Seventy-five patients were admitted to the ward of the Lund Suicide Research Center following a suicide attempt. After 5 years, the patients were followed up by a personal semistructured interview covering sociodemographic, psychosocial and psychiatric areas. Ten patients (13%) had committed suicide during the follow-up period, the majority within 2 years. They tended to be older at the index attempt admission, and most of them had a mood disorder in comparison with the others. Two patients had died from somatic diseases. Forty-two patients were interviewed, of whom 17 (40%) had reattempted during the follow-up period, most of them within 3 years. Predictors for reattempt were young age, personality disorder, parents having received treatment for psychiatric disorder, and a poor social network. At the index attempt, none of the reattempters had diagnoses of adjustment disorders or anxiety disorders. At follow-up, reattempters had more psychiatric symptoms (SCL-90), and their overall functioning (GAF) was poor compared to those who did not reattempt. All of the reattempters had long-lasting treatment ( > 3 years) as compared to 56% of the others. It is of great clinical importance to focus on treatment strategies for the vulnerable subgroup of self-destructive reattempters.
BACKGROUND: Self-selection may compromise cost-effectiveness of screening programs. We hypothesized that nonparticipants have generally higher morbidity and mortality than participants. METHODS: A Swedish population-based random sample of 1,986 subjects ages 59 to 61 years was invited to sigmoidoscopy screening and followed up for 9 years by means of multiple record linkages to health and population registers. Gender-adjusted cancer incidence rate ratio (IRR) and overall and disease group-specific and mortality rate ratio (MRR) with 95% confidence intervals (95% CI) were estimated for nonparticipants relative to participants. Cancer and mortality rates were also estimated relative to the age-matched, gender-matched, and calendar period-matched Swedish population using standardized incidence ratios and standardized mortality ratios. RESULTS: Thirty-nine percent participated. The incidence of colorectal cancer (IRR, 2.2; 95% CI, 0.8-5.9), other gastrointestinal cancer (IRR, 2.7; 95% CI, 0.6-12.8), lung cancer (IRR, 2.2; 95% CI, 0.8-5.9), and smoking-related cancer overall (IRR, 1.4; 95% CI, 0.7-2.5) tended to be increased among nonparticipants relative to participants. Standardized incidence ratios for most of the studied cancers tended to be >1.0 among nonparticipants and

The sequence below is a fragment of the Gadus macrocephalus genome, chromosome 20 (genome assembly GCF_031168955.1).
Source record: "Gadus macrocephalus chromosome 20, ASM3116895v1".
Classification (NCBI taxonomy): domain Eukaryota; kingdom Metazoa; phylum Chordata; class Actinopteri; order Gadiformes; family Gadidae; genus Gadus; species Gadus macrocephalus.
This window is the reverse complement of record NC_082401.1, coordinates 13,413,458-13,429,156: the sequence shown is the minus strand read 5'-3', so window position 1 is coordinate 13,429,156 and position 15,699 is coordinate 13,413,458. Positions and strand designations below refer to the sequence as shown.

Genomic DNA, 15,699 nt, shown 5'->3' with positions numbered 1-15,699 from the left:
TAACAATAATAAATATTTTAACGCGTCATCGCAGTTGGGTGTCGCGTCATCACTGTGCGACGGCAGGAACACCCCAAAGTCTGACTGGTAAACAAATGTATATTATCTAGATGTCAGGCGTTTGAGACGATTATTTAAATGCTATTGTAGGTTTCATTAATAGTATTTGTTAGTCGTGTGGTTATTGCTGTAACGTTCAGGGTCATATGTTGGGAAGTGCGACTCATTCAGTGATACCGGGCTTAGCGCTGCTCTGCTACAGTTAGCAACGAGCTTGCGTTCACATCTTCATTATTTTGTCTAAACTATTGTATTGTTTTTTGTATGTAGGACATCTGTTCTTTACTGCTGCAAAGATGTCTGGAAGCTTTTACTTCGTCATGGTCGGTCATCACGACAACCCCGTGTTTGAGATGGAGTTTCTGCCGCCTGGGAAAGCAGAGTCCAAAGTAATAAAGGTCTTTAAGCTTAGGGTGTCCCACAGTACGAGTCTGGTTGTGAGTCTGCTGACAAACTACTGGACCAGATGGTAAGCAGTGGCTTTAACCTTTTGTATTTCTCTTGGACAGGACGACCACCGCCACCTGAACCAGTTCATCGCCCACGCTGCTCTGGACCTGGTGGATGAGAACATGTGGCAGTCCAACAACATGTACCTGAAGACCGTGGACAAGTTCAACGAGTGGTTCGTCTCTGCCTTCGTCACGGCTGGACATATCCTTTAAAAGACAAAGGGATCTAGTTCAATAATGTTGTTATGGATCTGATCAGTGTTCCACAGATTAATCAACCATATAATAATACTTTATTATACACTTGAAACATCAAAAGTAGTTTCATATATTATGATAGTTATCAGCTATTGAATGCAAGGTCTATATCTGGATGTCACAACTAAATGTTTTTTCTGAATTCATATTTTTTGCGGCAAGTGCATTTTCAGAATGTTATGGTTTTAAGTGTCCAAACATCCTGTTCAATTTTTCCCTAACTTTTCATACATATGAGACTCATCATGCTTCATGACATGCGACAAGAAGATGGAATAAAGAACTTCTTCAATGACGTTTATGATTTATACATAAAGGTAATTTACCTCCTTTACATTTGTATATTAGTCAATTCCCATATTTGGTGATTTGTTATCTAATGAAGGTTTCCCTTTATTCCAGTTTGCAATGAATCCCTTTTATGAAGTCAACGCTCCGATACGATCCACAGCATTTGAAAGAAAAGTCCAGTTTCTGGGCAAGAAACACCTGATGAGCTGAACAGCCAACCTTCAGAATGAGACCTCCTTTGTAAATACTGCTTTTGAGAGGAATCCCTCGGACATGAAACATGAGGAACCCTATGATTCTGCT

OBJECTIVES: To investigate mortality among users of hostels for homeless people in Copenhagen, and to identify predictors of death such as conditions during upbringing, mental illness, and misuse of alcohol and drugs. DESIGN: Register based follow up study. SETTING: Two hostels for homeless people in Copenhagen, Denmark PARTICIPANTS: 579 people who stayed in one hostel in Copenhagen in 1991, and a representative sample of 185 people who stayed in the original hostel and one other in Copenhagen. MAIN OUTCOME MEASURE: Cause specific mortality. RESULTS: The age and sex standardised mortality ratio for both sexes was 3.8 (95% confidence interval 3.5 to 4.1); 2.8 (2.6 to 3.1) for men and 5.6 (4.3 to 6.9) for women. The age and sex standardised mortality ratio for suicide for both sexes was 6.0 (3.9 to 8.1), for death from natural causes 2.6 (2.3 to 2.9), for unintentional injuries 14.6 (11.4 to 17.8), and for unknown cause of death 62.9 (52.7 to 73.2). Mortality was comparatively higher in the younger age groups. It was also significantly higher among homeless people who had stayed in a hostel more than once and stayed fewer than 11 days, compared with the rest of the study group. Risk factors for early death were premature death of the father and misuse of alcohol and sedatives. CONCLUSION: Homeless people staying in hostels, particularly young women, are more likely to die early than the general population. Other predictors of early death include adverse experiences in childhood, such as death of the father, and misuse of alcohol and sedatives.